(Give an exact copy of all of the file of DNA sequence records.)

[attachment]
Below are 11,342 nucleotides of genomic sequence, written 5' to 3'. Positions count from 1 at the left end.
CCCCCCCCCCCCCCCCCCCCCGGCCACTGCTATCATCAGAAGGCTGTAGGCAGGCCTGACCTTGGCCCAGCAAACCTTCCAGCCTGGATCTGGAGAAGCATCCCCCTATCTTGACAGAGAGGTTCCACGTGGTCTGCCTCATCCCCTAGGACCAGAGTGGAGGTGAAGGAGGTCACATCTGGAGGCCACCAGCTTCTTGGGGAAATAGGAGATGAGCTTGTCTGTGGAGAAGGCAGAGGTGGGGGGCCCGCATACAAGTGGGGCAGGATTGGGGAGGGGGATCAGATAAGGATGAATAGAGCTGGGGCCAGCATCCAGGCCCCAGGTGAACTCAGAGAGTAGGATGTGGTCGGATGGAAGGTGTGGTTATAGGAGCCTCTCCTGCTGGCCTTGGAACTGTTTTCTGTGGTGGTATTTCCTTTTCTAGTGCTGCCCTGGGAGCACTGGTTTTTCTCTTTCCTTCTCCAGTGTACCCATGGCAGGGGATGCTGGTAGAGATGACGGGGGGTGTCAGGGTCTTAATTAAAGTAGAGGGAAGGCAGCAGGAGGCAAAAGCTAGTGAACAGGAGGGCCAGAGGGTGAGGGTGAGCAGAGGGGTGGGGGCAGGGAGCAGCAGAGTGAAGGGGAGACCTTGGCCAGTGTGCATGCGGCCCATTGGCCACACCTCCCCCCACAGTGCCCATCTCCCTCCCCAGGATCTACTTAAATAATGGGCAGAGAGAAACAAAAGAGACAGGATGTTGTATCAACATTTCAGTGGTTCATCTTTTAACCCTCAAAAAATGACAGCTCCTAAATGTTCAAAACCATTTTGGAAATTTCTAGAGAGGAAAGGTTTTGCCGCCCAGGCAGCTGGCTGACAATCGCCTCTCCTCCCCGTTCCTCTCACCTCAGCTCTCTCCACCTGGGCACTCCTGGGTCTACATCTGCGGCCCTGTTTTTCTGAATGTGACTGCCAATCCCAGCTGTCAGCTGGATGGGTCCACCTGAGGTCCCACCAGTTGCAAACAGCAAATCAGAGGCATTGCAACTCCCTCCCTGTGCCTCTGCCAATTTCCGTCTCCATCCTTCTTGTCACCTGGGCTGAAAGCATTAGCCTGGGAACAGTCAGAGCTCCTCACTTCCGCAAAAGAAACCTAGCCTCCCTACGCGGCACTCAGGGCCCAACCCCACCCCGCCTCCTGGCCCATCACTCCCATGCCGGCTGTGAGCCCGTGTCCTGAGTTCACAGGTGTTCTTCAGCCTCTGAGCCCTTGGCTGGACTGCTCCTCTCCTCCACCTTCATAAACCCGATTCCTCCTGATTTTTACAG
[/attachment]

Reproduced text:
Below are 11,342 nucleotides of genomic sequence, written 5' to 3'. Positions count from 1 at the left end.
CCCCCCCCCCCCCCCCCCCCCGGCCACTGCTATCATCAGAAGGCTGTAGGCAGGCCTGACCTTGGCCCAGCAAACCTTCCAGCCTGGATCTGGAGAAGCATCCCCCTATCTTGACAGAGAGGTTCCACGTGGTCTGCCTCATCCCCTAGGACCAGAGTGGAGGTGAAGGAGGTCACATCTGGAGGCCACCAGCTTCTTGGGGAAATAGGAGATGAGCTTGTCTGTGGAGAAGGCAGAGGTGGGGGGCCCGCATACAAGTGGGGCAGGATTGGGGAGGGGGATCAGATAAGGATGAATAGAGCTGGGGCCAGCATCCAGGCCCCAGGTGAACTCAGAGAGTAGGATGTGGTCGGATGGAAGGTGTGGTTATAGGAGCCTCTCCTGCTGGCCTTGGAACTGTTTTCTGTGGTGGTATTTCCTTTTCTAGTGCTGCCCTGGGAGCACTGGTTTTTCTCTTTCCTTCTCCAGTGTACCCATGGCAGGGGATGCTGGTAGAGATGACGGGGGGTGTCAGGGTCTTAATTAAAGTAGAGGGAAGGCAGCAGGAGGCAAAAGCTAGTGAACAGGAGGGCCAGAGGGTGAGGGTGAGCAGAGGGGTGGGGGCAGGGAGCAGCAGAGTGAAGGGGAGACCTTGGCCAGTGTGCATGCGGCCCATTGGCCACACCTCCCCCCACAGTGCCCATCTCCCTCCCCAGGATCTACTTAAATAATGGGCAGAGAGAAACAAAAGAGACAGGATGTTGTATCAACATTTCAGTGGTTCATCTTTTAACCCTCAAAAAATGACAGCTCCTAAATGTTCAAAACCATTTTGGAAATTTCTAGAGAGGAAAGGTTTTGCCGCCCAGGCAGCTGGCTGACAATCGCCTCTCCTCCCCGTTCCTCTCACCTCAGCTCTCTCCACCTGGGCACTCCTGGGTCTACATCTGCGGCCCTGTTTTTCTGAATGTGACTGCCAATCCCAGCTGTCAGCTGGATGGGTCCACCTGAGGTCCCACCAGTTGCAAACAGCAAATCAGAGGCATTGCAACTCCCTCCCTGTGCCTCTGCCAATTTCCGTCTCCATCCTTCTTGTCACCTGGGCTGAAAGCATTAGCCTGGGAACAGTCAGAGCTCCTCACTTCCGCAAAAGAAACCTAGCCTCCCTACGCGGCACTCAGGGCCCAACCCCACCCCGCCTCCTGGCCCATCACTCCCATGCCGGCTGTGAGCCCGTGTCCTGAGTTCACAGGTGTTCTTCAGCCTCTGAGCCCTTGGCTGGACTGCTCCTCTCCTCCACCTTCATAAACCCGATTCCTCCTGATTTTTACAG